INSIDER COLUMN: WHEN GOVERNMENT’S LOST OUR TRUST

Do we rely on government for too much? Has government intruded too far into our lives? The answer is likely yes to both. And when we’ve lost trust in that government, just what are we to do?

Maybe it’s one thing for which to be thankful in this time of the coronavirus: in all that we’ve been through, all that we are going through, the ineptitude of government and the willingness of certain officials to impose their will and judgment upon us has been revealed.

With multiple reports of inaccurate and inflated positive test results, test results for people who have never been tested and conflicting recommendations of various medical professionals, no wonder the messaging is mixed and the actual picture is clouded.

What are we to do? We are left to our God-given common sense to evaluate the information, weigh its validity based on our own knowledge and experience with information from those we actually do trust and then act in our own best interest as best we can determine it.

Yet, there are those in government, at various levels, who have seized upon this opportunity to wield their presumed power to take advantage of those who are either vulnerable to or in fear of the virus. One such example is County Commission Chair Bryan Lober who from the beginning has shown his propensity to substitute his judgment for ours, and even that of the entire elected body on which he serves, in forcing what he sees as “for our own good” measures upon the entirety of the county. Fortunately, those measures have, in large part, failed.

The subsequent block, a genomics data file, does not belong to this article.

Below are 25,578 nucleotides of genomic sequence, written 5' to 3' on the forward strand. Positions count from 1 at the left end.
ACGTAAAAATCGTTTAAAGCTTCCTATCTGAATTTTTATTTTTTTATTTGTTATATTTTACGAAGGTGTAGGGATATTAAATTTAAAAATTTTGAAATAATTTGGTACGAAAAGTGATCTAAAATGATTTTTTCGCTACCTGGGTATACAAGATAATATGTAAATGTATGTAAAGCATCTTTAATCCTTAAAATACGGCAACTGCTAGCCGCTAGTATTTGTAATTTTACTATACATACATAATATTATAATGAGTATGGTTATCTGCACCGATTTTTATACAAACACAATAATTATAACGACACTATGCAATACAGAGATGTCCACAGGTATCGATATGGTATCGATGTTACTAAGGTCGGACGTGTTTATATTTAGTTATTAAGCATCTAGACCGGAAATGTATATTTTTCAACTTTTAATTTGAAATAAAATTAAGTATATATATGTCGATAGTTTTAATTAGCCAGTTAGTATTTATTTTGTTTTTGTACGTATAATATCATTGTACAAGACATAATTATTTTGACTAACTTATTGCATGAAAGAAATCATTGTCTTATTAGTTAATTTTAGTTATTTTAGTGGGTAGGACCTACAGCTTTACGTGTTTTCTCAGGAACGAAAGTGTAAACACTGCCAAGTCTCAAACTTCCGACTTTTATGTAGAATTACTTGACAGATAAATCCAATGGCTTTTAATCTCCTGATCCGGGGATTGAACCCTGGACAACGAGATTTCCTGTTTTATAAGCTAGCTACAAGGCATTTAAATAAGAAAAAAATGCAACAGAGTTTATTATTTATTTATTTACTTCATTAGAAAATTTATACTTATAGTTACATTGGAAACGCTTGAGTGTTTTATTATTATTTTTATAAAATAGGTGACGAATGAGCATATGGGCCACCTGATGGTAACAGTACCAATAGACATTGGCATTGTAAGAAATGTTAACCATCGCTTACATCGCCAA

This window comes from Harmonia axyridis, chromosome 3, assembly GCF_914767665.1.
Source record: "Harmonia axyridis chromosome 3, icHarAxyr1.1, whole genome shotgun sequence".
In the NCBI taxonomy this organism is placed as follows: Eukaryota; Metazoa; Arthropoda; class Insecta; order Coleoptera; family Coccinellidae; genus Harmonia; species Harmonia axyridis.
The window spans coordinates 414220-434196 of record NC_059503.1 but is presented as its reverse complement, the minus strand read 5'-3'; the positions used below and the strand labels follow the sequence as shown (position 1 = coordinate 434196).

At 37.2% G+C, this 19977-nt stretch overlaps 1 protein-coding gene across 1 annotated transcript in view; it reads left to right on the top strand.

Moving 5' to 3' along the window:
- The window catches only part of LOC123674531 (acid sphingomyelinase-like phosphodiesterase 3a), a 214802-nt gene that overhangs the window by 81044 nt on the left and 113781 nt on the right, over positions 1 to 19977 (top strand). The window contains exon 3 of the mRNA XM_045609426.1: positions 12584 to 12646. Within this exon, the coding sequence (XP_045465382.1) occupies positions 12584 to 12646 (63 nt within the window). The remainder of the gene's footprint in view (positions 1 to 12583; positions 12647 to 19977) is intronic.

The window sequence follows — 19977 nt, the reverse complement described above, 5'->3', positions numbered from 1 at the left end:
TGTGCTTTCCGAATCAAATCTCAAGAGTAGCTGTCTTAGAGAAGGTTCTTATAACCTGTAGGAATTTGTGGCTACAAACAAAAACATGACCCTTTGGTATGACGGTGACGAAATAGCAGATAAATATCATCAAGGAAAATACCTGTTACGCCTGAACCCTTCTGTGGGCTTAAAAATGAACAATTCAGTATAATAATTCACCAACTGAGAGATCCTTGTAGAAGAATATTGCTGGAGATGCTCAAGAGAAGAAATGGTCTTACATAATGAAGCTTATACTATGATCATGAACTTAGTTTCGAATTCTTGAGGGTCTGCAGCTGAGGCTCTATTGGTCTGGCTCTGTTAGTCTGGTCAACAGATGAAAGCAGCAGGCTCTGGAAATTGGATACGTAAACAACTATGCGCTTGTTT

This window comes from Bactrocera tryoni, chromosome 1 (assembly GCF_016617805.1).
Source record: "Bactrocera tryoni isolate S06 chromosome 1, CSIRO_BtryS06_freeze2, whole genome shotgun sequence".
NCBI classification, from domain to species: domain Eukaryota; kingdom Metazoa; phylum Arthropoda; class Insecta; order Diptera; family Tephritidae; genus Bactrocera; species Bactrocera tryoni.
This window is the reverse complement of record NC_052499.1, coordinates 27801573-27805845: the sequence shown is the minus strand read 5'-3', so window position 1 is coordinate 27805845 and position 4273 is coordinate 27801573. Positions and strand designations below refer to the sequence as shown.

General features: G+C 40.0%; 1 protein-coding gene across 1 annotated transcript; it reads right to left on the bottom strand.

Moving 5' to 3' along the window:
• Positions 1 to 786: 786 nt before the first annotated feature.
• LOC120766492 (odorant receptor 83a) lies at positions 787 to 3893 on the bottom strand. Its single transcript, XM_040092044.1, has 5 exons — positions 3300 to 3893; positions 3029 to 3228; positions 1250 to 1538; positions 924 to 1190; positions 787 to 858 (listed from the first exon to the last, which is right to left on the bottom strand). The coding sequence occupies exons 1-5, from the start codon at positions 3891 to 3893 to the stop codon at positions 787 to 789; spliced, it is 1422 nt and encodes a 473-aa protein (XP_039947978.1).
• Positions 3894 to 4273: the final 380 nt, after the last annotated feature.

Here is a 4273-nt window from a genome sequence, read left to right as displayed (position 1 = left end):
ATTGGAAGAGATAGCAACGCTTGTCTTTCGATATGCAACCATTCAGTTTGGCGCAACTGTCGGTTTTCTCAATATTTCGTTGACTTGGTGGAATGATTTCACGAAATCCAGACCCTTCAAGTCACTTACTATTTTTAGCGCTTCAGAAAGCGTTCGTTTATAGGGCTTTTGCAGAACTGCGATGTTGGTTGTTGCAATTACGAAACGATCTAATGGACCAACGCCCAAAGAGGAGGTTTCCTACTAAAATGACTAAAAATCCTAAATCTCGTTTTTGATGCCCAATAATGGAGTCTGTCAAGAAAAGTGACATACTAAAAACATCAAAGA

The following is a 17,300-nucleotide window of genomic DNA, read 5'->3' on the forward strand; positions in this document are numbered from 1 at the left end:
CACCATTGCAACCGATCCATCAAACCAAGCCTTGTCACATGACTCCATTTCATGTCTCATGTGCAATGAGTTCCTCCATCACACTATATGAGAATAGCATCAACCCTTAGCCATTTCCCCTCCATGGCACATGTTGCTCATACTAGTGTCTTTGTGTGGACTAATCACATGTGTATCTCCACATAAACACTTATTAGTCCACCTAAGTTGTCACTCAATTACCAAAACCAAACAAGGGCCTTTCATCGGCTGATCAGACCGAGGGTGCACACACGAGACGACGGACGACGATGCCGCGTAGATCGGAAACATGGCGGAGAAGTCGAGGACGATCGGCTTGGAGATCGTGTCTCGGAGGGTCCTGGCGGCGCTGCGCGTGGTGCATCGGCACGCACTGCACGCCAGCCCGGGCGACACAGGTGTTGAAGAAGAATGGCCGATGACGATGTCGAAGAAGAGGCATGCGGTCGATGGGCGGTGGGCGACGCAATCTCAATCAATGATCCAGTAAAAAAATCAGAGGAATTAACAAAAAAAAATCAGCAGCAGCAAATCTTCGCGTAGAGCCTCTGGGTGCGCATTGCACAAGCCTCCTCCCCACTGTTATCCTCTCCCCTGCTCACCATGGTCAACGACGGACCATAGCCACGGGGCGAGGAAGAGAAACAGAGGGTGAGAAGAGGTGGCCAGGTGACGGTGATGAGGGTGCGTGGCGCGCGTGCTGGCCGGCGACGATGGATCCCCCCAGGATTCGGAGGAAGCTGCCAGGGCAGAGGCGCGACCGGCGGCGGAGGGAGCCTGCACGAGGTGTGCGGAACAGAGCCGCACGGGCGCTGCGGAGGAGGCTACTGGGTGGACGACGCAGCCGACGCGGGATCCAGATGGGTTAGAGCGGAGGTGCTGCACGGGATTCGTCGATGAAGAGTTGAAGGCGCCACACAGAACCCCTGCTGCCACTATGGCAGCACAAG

In that failure, though, others have seen opportunity to do exactly the same thing, albeit on a smaller scale. It has resulted in a patchwork of regulation from jurisdiction to jurisdiction throughout the county. Their mandates on businesses and individuals alike go far beyond the scope of their authority or, worse yet, reason.

Some towns have smaller, business specific measures that fly in the face of equal treatment for all. Others have all encompassing measures that are intended for all of us whenever we venture into the public eye. I am amazed at the mask wearers in alone in their cars or simply walking through a parking lot or plaza.

Some of these regulations have no penalty provisions while others are severely penalized. The expectation that law enforcement or other government employee resources are to be used for enforcement of these measures forces the question as to whether there are too many such employees for those departments. Otherwise, how could normally stressed staffing levels allow for reassignment to this kind of duty?

With unreliable information in abundance and conflicting responses from competent medical authorities, we are left to make the call on our own.

One can hardly blame businesses for taking the action mandated by government in order to remain open and serve their clientele. So, too for the business, in response to public fear or even panic, that creates mandates for apparel like masks in order to ease potential customers’ minds.

And it all falls back to those elected officials, at any level, who see it as fit and best to substitute their opinions and judgment for that of a public that has been entrusted with its own safety for over 244 years. Thankfully, it’s election season and we have the opportunity to replace at least some of those arrogant officials who would rule us as opposed to serving in a government position.

Let’s hope that the electorate is informed and paying attention enough to make that call.


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